One of the more heated arguments surrounding autism has been on the purported role of vaccine injury as a cause. This kingdom was founded by parents who report marked regression after the 18-month vaccination series, when their previously interactive, communicative toddler withdraws and stops speaking. While epidemiological studies do not support a link between vaccination and autism, those convinced that autism is an injury argue that population studies may obscure a link in rare individual cases. In contrast to the self-advocate quest for identity, many of these children are severely disabled by the core symptoms of autism and by immune dysfunction, gastrointestinal symptoms, and seizures. Many of these parents, feeling that mainstream science and medicine have failed them, have turned to alternative treatments based on detoxification, diet, or oxidative stress. But their guiding assumption is that autism has been caused by injury. This kingdom advocates for prevention, recognizing that identifying the cause is the most direct path to stopping the soaring prevalence of autism.
Just as scientists have studied blindness to understand the visual system, scientists in the kingdom of insight assume that the study of people with social and communication deficits is a remarkable opportunity to understand the social brain. This kingdom belongs to social neuroscientists, using tools from cognitive science, neuroimaging, and neuroanatomy. Their goal is to map brain pathways for social information such as face recognition or theory of mind. For scientists in the insight kingdom, studies of social behavior in animals or mapping the brain’s wiring diagram (the connectome) are critically important for gaining insight about the social brain even when these studies do not reveal a cause or a cure for autism.
These four kingdoms may not capture the entire universe of the autism spectrum, but they describe largely non-overlapping perspectives that now divide the world of autism. Not surprisingly, professional societies, social networks, and publications have emerged to fortify each kingdom, which may serve to limit interactions and constructive exchange of ideas between their communities. That explains the confusion of social neuroscientists when they see their work criticized by parents from the injury kingdom as useless or the bewilderment of geneticists who are criticized by self-advocates as trying to eliminate people with autism by searching for a prenatal diagnostic that could be used to abort the next generation.
Who has the right answer? In autism in 2013, as for what Caryn James saw for Africa, there is no single answer. At different times and for different people, each of these kingdoms has something to offer. We need better diagnostics and treatments; we need better services, especially for adults; we need a strategy for prevention; and we need a deeper understanding of the social brain. As long as each kingdom stays behind its own walls, there is little hope for progress overall.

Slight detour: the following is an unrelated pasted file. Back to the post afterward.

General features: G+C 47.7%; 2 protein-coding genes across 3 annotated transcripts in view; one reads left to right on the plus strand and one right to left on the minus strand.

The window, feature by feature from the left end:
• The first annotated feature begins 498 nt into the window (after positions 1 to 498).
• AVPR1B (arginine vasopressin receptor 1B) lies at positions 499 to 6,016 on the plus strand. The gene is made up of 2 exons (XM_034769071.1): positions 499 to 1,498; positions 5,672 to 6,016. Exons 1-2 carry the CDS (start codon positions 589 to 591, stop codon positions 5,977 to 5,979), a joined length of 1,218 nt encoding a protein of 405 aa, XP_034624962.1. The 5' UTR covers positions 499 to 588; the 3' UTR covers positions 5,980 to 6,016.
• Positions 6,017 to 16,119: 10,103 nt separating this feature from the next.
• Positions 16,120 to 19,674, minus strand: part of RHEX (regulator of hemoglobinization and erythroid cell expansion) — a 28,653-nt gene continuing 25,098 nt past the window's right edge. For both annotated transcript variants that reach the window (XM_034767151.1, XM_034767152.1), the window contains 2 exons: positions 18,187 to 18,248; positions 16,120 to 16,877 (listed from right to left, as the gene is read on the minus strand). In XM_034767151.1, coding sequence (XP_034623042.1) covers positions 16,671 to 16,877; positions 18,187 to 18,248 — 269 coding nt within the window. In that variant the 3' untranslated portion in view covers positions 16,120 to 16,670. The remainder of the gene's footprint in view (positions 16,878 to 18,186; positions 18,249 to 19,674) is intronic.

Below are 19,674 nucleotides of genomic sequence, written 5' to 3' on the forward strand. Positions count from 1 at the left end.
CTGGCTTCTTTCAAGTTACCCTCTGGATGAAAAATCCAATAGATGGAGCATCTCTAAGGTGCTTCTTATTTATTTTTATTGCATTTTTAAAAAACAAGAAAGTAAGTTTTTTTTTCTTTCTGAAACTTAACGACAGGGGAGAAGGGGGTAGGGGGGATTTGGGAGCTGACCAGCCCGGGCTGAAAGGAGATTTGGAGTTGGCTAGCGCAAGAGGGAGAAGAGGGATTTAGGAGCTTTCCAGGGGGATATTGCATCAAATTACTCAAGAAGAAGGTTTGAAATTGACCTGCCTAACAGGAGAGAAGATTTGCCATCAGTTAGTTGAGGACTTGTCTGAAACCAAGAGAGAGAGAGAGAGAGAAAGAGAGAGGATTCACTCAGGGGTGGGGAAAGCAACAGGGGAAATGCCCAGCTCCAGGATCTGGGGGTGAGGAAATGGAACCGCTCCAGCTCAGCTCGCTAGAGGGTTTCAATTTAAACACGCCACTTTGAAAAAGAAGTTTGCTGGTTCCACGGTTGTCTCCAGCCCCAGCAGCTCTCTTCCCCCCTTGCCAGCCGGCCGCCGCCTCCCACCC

A better way forward will be to find some common ground where the entire community can work together. One such area is the need for better services. Clinicians, self-advocates, parents, scientists, and educators should be able to embrace a goal of ensuring that every person on the spectrum, irrespective of wealth, geography, or ethnicity, receives the best treatments and services. We are unconscionably far from this goal now as families move from one state to another to find services for their child. The challenge only becomes more complex when children with autism become adults with autism. There are over 1 million parents of Americans with autism—nearly all worried about how their offspring will be cared for if he or she outlives them.
Fifty years ago, President Kennedy, chiding the nation for its neglect of those with mental illness and developmental disabilities, said, “This neglect must end, if our nation is to live up to its own standards of compassion and dignity and achieve the maximum use of its manpower.” Fifty years from now we don’t want to look back at this period and wonder why we stayed so long behind these kingdoms’ respective bastions, empowering conflict rather than cooperation. Instead, by focusing now on both short term needs and long term solutions we need a collective commitment to science and service to improve the world for both children and adults on the spectrum.